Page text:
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I am trying to submit a form via jquery's ajax method in my .net mvc application. I've set the dataType to json and the contentType to "application/json; charset=utf-8". In my controller action, I'm returning a JsonResult.

For some reason, the JSON response doesn't get handled correctly and instead I get a dialog box to save a file with the JSON object inside of it.

$(document).ready(function() {

    $("#editPageContentForm").submit(function() {

        $.ajax(
  {
      type: "POST",
      dataType: "json",
      url: $("#editPageContentForm").attr("action"),
      contentType: "application/json; charset=utf-8",
      data: { ID: $("#id").val(), small_title: $("#small_title").val(), big_title: $("#big_title").val(), body: $("#body").val(), subheading: $("#subheading").val() }, 

      success: function(result) {
          alert('hi');
      },

      error: function(req, status, error) {
          alert("Sorry! We could not receive your feedback at this time.");
      }
  }
 );
 })

In my controller action, I have something akin to:

public JsonResult Edit(int id, string small_title, string big_title, string subheading, string body)
{
     return Json(new {success = true, message = "success"});
}

Why is the response not coming back as JSON?

share|improve this question

It is coming back as JSON. But since you're doing this in a form submit, the browser is expecting HTML. The browser doesn't know how to visually render JSON, so it prompts you to save instead. Note that at this point your jQuery code is no longer running, because the page with the form was unloaded when the browser POSTed.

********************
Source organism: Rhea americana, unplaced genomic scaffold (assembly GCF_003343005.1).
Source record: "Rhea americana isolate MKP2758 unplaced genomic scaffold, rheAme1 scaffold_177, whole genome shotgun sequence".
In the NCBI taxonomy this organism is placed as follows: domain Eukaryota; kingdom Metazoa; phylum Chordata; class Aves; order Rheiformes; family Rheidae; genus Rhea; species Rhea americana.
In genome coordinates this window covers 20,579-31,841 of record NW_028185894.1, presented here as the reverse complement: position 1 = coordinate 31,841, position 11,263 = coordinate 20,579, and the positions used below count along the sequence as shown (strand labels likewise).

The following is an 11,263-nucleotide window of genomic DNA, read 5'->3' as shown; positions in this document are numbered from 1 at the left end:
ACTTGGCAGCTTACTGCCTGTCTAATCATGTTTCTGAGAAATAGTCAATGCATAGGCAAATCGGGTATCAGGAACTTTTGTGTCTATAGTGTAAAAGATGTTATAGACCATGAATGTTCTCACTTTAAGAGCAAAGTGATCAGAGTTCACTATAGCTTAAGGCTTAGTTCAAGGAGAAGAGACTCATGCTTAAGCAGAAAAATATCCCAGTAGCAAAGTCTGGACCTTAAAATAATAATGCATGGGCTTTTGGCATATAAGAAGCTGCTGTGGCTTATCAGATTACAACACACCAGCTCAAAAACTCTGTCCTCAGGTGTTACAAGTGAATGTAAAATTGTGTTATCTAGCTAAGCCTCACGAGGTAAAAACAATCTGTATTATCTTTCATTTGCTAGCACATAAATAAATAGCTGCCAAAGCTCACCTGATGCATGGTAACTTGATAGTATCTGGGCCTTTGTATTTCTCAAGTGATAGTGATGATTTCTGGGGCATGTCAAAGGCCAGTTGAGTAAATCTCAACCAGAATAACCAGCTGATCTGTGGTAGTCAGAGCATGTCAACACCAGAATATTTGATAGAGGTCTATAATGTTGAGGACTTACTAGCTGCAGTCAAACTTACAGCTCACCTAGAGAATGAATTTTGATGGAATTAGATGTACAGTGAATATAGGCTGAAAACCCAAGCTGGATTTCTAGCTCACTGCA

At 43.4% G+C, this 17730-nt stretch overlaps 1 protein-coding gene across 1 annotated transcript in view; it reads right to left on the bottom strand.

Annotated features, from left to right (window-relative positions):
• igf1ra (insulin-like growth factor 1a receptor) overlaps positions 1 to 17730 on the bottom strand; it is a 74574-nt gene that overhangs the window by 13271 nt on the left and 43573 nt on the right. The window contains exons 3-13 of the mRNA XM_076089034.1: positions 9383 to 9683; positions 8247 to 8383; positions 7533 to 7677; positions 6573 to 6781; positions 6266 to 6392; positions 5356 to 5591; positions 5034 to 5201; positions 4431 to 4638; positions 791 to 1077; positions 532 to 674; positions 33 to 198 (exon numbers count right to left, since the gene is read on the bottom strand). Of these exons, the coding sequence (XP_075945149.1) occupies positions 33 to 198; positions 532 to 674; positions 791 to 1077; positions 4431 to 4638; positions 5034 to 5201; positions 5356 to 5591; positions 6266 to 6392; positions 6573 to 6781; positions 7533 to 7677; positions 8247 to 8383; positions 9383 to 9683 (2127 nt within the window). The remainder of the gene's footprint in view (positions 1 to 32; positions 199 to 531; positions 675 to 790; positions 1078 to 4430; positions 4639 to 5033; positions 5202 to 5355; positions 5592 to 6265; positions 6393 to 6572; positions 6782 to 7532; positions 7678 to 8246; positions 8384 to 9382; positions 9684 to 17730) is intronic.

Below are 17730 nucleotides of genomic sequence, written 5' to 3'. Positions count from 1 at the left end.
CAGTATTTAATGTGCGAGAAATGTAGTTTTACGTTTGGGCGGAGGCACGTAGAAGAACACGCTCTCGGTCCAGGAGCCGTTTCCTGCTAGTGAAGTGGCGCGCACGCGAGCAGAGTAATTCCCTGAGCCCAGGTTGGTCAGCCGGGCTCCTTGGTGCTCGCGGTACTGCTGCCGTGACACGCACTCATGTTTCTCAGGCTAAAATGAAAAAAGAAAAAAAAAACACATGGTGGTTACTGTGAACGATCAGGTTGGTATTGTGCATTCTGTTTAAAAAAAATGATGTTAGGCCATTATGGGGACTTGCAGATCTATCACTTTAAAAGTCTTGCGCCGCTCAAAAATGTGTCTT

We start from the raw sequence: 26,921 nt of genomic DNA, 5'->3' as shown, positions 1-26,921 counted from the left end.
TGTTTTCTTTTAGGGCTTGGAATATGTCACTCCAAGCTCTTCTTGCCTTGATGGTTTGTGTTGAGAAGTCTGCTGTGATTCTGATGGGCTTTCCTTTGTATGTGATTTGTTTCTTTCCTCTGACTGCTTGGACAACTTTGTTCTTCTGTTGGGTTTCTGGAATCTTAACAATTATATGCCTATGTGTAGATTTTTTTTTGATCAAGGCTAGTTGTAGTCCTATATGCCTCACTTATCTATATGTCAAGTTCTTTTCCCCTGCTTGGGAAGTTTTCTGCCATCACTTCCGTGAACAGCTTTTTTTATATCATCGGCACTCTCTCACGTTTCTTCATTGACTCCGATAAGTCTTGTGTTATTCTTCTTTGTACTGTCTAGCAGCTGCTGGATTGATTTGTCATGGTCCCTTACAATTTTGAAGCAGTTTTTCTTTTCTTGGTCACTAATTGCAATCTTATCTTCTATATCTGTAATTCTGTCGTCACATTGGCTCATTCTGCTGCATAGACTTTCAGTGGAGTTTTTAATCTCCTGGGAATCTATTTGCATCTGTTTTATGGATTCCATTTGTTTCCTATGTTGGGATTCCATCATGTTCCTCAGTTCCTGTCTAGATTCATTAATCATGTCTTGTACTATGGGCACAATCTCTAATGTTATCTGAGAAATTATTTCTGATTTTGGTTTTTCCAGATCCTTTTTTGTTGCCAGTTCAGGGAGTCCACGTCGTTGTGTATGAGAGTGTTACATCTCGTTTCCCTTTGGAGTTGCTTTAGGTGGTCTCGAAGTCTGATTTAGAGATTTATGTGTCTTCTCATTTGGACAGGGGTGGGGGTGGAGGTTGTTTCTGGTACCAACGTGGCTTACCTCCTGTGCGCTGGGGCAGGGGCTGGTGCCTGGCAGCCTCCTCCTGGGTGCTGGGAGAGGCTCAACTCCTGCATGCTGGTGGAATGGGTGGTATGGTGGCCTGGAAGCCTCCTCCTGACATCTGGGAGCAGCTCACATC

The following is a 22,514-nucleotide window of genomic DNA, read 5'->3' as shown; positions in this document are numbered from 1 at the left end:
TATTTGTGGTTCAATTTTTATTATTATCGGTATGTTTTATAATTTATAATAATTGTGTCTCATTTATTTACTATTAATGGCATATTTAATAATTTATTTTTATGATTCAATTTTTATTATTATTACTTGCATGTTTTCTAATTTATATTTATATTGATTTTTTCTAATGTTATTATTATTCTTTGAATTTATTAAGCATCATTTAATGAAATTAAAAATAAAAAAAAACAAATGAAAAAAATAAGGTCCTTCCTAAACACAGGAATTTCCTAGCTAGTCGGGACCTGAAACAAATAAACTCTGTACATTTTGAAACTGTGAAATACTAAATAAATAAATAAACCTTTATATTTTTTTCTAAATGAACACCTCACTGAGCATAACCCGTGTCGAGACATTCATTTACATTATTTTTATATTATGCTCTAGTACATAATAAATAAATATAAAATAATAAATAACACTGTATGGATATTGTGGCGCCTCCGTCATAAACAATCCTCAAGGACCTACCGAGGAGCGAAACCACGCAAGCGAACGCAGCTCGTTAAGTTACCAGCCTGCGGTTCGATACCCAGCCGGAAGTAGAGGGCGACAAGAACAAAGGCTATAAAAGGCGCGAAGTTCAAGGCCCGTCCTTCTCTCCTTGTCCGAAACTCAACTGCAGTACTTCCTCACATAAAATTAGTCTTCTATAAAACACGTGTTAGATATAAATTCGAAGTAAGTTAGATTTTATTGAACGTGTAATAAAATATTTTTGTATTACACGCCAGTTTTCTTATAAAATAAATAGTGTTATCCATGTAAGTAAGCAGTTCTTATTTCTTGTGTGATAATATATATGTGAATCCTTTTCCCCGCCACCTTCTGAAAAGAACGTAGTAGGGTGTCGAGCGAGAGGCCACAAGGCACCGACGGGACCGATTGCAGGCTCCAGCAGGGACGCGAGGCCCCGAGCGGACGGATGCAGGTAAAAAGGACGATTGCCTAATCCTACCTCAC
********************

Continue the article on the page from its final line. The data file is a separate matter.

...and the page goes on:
It's not entirely clear what you intend, but if you want to completely replace the non-AJAX submit with an AJAX-only submit, try changing your code to:

$("#editPageContentForm").submit(function(event) {
    event.preventDefault();
    $.ajax(
  {
      type: "POST",
      dataType: "json",
      url: $("#editPageContentForm").attr("action"),
      contentType: "application/json; charset=utf-8",
      data: { ID: $("#id").val(), small_title: $("#small_title").val(), big_title:     
        $("#big_title").val(), body: $("#body").val(), subheading: 
        $("#subheading").val() }, 
      success: function(result) {
          alert('hi');
      },
      error: function(req, status, error) {
          alert("Sorry! We could not receive your feedback at this time.");
      }
  } );
share|improve this answer

Try throwing a return false; at the end of your $("#editPageContentForm").submit() function.

share|improve this answer
    
Yes, that worked for me! – Nima Jul 21 '11 at 21:59
1  
why the hell would that work? – DmainEvent Jul 18 '12 at 19:10

I don't know why, but in this topic, a similar problem was solved just setting the ContentType property of JsonResult to "application/json; charset=utf-8".

share|improve this answer

I had the same problem and wrote a blog post about it with more details. Anyway, here's the important bit:

Internet Explorer didn’t like that the Content-Type in the response header was "application/json”. Setting the Content-Type to “text/html” specifically for IE in the .asxh handler before returning the JSON response did the trick. It now works as expected across all browsers.

So try changing the ContentType of the response.

share|improve this answer

In my case, I just return from the action of the controller a ContentResult instead of JsonResult.

  public ContentResult FileImportation(HttpPostedFileBase file)
  {
      return base.Content(Newtonsoft.Json.JsonConvert.SerializeObject(new { success = true, message = "my message" }));
  }

As you can see, I use Newtonsoft.Json for serializing my object but you can used the Json.Convert built in Asp.Net Mvc framework.

Then, in my javascript code, I have to call to $.parseJSON with the result of the server.

   onSuccess: function (result) {
      result = $.parseJSON(result);

      if (result.success) {
         alert(result.message);
      }
      else {
         alert("...");
      }
   }

That's it! No additionnal parameters in the 'option' object like 'contentType: "text/html"'.

I'm not yet a pro for decrypting the http requests and I don't know if specifying the 'contentType' in the option change something but for me, it works.

Ok, that's it for 2 hours of my life lost for searching my xxxxx bugs related to Internet Explorer.

share|improve this answer

Are your MIME-types set on your server properly?

share|improve this answer

This seems to be a browser problem, not a problem with your JsonResult. I've seen the same behavior on FireFox, but not on IE.

share|improve this answer

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